The Commonwealth program only existed for 12 months, until being cut at the time of last year’s federal budget. Many stakeholders say that it wasn’t understood that the $20m fund was designed to cycle money through – a cost-neutral proposition for taxpayers. (When contacted, Senator Brandis’ media team would only refer to the decision as a budgetary consideration, and did not wish to make further comment on the issue.) “The fund was about how we bring those revenues back here. To grow the industry and get huge economic returns as a result,” says Reed. “Cutting it was done without consultation. That annoyed us more than the scrapping of the fund – nobody bothered to talk to us about why the program existed. And it was cut by someone who, I think, didn’t understand our sector – and didn’t want to understand our sector. “There’s no investment in games here. We don’t have an investment community that believes in risk, or understands risk. Commodities? You’re laughing. But innovation? We struggle. Which is why most of our really innovative companies – not necessarily in games but across tech channels – move to San Francisco. There’s only so far you can get here before you hit a wall.” Deputy Greens leader, and self-confessed gaming fanatic, Scott Ludlam, is heading up a 2016 Senate inquiry into the state of the Australian video game development industry. And he feels the central problem remains one built on image, believing that too many federal politicians fall into the trap of seeing gaming as “kid’s stuff”. “It’s neglect. And it’s right across the board. As a general rule, we’ve tended to neglect our cultural industries. The government has had its mind focused, by and large, on bulk exports of low-value commodities. They’re the biggest lobby groups, they’re the ones that have a headlock on the subsidy streams.” Ludlam, like Reed, raises big-picture issues around the Australian Government’s nonchampioning of innovation, of risk-taking and of start-up culture. “Neither the economic or the cultural side is understood. The industry, the scale of it from an economic point of view, isn’t really given the credit it’s due,” says Ludlam. “We’re fortunate that the arts portfolio has changed hands, though obviously, (new arts minister) Mitch Fifeld is yet to prove himself in that portfolio... Maybe I’m being naïve, but I’m taking a little more hope from the wider focus on innovation and digital transformation that’s coming out of the Prime Minister’s mouth.” Ludlam points to Victoria and The Arcade “The wider perception of video games – it’s legacy,” says Firemonkeys’ Lay. “People haven’t move on from what games were.” Depiste Crossy Road’s success, life hasn’t changed much when we next sit down with Andy Sum. He’s still living at home, and while he admits to purchasing a “few nice things”, such as a new computer, work remains the focus – developing Pac-man 256 for monolithic japanese publisher Bandai Namco as well as working on new characters and content for Crossy Road. “We’ve been working so much that I haven’t had a chance to use the money,” he laughs. “But it’s cool to not have to have that worry – it’s nice to have fnancial freedom.” Though Tony Lay now occupies a glasswalled corner offce at the Ea-owned Firemonkeys studio in Melbourne’s CBD, the earlier days of his Ironmonkey studio mirror Sum’s rise: two guys, working out of home offces, cobbling together clever little nuggets of entertainment. “And I probably wouldn’t be here without government support,” states Lay. “The commercial success of what we’ve done here should be the frst thing people look at. Two men, working from their homes, winning contracts, with the support of the government. I point to that and say, ‘Why would you cut that federal funding?’.” Adds Sum: “Look at what the local government invested in me, and look at what we’ve given back in taxes... The return on investment? It’s way, way over and above.”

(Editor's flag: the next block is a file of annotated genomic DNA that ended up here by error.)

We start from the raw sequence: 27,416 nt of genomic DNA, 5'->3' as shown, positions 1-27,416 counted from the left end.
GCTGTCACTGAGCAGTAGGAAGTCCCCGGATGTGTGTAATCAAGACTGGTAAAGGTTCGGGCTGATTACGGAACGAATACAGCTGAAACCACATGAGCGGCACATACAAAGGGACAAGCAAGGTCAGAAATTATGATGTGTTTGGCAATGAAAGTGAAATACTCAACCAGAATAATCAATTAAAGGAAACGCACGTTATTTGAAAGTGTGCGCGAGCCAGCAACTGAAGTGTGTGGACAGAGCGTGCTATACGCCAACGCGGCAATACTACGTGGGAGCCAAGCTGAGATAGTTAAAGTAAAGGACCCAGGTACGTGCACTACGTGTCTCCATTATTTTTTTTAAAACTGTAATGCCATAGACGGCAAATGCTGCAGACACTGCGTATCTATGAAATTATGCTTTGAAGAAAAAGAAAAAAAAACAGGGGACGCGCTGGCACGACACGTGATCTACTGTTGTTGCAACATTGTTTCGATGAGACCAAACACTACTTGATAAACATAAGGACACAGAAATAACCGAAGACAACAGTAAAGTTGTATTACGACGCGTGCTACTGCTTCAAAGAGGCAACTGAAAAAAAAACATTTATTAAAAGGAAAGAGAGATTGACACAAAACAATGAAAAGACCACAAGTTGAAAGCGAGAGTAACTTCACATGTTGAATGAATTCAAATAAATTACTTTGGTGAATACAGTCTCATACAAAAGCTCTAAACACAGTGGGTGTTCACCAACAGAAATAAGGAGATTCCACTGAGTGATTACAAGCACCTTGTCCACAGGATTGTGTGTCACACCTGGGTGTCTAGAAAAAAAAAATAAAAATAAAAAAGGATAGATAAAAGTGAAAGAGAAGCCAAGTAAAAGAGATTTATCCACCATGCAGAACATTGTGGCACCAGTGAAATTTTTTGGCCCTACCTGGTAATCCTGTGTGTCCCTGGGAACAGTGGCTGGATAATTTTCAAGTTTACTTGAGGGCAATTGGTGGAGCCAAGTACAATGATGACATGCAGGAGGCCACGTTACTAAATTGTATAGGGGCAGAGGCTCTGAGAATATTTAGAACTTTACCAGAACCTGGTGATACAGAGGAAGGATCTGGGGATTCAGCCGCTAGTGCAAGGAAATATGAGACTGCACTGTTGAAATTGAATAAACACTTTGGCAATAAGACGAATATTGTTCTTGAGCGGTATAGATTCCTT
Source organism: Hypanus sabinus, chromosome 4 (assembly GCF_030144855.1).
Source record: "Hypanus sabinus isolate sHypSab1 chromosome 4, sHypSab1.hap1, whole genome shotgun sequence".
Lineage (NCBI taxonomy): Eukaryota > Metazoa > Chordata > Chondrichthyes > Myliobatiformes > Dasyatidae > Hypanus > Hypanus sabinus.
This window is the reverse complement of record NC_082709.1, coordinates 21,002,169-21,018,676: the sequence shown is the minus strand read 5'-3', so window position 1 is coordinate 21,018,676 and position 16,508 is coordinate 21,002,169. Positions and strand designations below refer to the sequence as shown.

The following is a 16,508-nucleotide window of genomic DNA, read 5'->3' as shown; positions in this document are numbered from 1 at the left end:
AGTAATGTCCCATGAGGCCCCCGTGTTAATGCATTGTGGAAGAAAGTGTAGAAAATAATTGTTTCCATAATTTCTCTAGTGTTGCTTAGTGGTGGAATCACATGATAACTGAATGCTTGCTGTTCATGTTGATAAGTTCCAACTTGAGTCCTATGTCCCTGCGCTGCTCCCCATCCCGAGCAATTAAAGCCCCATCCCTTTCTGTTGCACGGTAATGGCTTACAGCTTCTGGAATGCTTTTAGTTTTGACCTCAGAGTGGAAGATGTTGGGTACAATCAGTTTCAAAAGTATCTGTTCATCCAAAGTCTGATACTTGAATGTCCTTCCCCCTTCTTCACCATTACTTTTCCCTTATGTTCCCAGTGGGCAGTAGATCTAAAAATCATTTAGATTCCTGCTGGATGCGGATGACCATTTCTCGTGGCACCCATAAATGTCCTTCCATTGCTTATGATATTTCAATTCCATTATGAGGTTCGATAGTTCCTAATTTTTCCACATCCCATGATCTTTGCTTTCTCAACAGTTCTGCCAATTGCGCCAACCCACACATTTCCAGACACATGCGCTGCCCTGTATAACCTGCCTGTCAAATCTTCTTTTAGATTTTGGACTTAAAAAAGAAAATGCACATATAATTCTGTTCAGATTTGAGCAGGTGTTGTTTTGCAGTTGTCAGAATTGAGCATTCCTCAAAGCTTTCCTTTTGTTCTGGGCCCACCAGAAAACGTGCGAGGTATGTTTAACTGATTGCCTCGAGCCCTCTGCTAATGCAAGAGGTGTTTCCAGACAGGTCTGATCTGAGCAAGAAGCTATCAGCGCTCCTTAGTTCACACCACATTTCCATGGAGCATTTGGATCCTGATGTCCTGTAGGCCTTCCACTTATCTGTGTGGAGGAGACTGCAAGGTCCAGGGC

Though Crossy Road and Frogger share similarities, there are a few crucial gameplay differences. For one, the map is infnite: you could tap across roads, ponds, obstacles for hours; the game has no end. Secondly, you can’t stay still and strategise for long – if your character remains static for more than a few seconds, a comically large eagle swoops in and kills you. Interestingly, both points are key to the wider discussion regarding the Australian Government’s central role in defning the future. Because the possibilities produced by a local gaming industry, as they extend to the greater tech category, are infnte. As for any inaction in regards to what can be done through an Australian industry that’s recognised, supported and, crucially, wellfunded? That’s a killer for a sector brimming with the obvious potential to unlock billions. It’s time we get in the game – before it’s game over. n
Screenshots from the Crossy Road video game, which to date has had 110 million downloads.
Matt Hall and Andy Sum; Hipster Whale’s version of Pac-man.